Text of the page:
Step 5 - Pull the two strands at tight as possible and tie them off.


I tried finding a diagram of our technique online but couldn't. The normal boy scout way looks more complicated. The closest I could find was the Japanese Mark II square lashing.

Daryl Daryl
(lyrad1) - MLife

Locale: Pacific Northwest, USA, Earth
Re: Bamboo External Frame Backpack on 03/16/2014 14:43:45 MDT Print View

Michael and Luke,

Thanks for the info. Helpful.

Here's a video that might be close to what Luke was describing?

lash

Edited by lyrad1 on 03/16/2014 14:44:22 MDT.

Michael Haubert
(SoCalMike) - F

Locale: So Cal
lashing on 03/16/2014 15:39:04 MDT Print View

Thanks, Daryl and Luke. I like that method in the video, too.

Michael

David Thomas
(DavidinKenai) - MLife

Locale: North Woods. Far North.
Re: Re: Re: Suggestions on improvements on 03/16/2014 15:58:18 MDT Print View

Daryl:

I've had good success with a "constrictor knot" - a clove hitch with an extra twist, which helps with slipperier synthetic cordage.Constrictor Knot

which especially helpful and easy with the starting point, but it can also be used as a the ending point to secure the line, albeit harder to take up all the slack. Once snug enough, you can apply a dap of glue to make it permanent.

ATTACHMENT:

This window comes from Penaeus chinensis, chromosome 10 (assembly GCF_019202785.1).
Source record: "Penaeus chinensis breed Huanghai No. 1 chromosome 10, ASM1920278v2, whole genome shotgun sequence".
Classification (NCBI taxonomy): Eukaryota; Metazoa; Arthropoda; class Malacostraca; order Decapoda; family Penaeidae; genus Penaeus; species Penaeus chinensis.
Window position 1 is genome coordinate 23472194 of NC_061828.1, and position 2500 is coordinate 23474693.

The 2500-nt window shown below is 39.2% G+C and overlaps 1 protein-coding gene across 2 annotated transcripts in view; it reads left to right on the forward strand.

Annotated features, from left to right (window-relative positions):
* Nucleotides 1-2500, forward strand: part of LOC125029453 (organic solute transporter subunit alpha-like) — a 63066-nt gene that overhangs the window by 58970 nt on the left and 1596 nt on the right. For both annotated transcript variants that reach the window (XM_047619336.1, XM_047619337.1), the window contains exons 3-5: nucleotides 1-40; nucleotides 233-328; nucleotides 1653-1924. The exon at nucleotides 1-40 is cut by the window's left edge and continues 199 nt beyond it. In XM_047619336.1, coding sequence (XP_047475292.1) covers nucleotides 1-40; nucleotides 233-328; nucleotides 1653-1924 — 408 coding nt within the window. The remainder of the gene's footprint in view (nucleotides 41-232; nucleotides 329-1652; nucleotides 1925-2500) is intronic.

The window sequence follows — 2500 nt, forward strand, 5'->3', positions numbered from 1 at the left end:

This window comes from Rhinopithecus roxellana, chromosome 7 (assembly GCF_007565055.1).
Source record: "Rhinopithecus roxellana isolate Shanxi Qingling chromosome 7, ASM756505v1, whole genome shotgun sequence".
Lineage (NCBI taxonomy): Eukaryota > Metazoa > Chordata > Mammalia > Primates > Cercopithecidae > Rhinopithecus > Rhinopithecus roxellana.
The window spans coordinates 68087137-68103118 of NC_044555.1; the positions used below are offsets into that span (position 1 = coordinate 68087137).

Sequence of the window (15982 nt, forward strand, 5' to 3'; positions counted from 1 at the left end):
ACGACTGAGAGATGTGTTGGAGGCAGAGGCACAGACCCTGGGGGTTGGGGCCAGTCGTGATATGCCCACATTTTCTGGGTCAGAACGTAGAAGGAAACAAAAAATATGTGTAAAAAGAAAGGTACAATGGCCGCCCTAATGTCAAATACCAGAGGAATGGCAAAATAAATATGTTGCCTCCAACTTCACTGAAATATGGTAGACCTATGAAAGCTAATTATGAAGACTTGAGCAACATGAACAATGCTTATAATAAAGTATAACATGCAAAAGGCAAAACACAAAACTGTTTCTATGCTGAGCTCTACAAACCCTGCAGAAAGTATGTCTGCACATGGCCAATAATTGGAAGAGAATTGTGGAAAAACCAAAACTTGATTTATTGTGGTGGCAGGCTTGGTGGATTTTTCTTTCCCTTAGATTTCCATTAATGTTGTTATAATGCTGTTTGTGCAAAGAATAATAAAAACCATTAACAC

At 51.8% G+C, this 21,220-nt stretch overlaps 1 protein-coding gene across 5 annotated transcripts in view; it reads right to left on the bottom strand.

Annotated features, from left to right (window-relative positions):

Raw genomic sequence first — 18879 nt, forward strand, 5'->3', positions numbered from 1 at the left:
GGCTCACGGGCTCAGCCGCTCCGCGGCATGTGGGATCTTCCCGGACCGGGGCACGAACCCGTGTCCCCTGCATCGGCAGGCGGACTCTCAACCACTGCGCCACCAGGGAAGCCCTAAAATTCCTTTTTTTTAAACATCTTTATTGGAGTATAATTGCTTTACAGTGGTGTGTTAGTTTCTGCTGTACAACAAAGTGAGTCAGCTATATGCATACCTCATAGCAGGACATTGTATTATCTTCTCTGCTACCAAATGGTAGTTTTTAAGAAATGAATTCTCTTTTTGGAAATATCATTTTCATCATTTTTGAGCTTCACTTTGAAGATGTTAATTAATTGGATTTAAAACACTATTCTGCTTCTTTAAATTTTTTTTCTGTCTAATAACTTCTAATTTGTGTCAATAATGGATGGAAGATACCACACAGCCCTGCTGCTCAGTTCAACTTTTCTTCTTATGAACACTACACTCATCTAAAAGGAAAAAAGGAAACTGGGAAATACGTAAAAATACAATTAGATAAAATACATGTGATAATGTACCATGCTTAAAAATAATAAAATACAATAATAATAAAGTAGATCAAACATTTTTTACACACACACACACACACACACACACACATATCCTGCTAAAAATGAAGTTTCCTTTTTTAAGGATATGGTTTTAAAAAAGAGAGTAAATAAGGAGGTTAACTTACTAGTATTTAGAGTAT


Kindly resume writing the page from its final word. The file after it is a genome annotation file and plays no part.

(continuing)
If you have two lashings near each other, you can tie a loop on the end of each line with a bowline and then run another line multiple times between the two loops. That gives you a pulley-like effect, more mechanical advantage, and gives a point where you retighten everything in the future.

Daryl Daryl
(lyrad1) - MLife

Locale: Pacific Northwest, USA, Earth
Re: Re: Re: Re: Suggestions on improvements on 03/16/2014 16:08:05 MDT Print View

David,

Thanks. I made a copy and will tape (tie?) it to the spool of fish line you recommended when it arrives.

David Thomas
(DavidinKenai) - MLife

Locale: North Woods. Far North.
Re: Bamboo External Frame Backpack on 03/16/2014 16:21:29 MDT Print View

Another approach would be to drill the cross members with a hole saw matching the verticals' diameter. Then rest the verticals in the 180-degree and compress the left vertical towards the right vertical with a turnbuckle snugging up fishing line between the two verticals. Here's someone else's concept where the joint is snugged up locally, through the use of a peg as an attach point:Bamboo joinery

This would eliminate the overlapping the bamboo, keep the load closer to the back, and reduce the weight a bit. I think it also be stronger - you would be using the compressive strength of the bamboo and the tensile strength of the line, rather than relying on the friction between the pieces of bamboo in a square or diagonal lashing.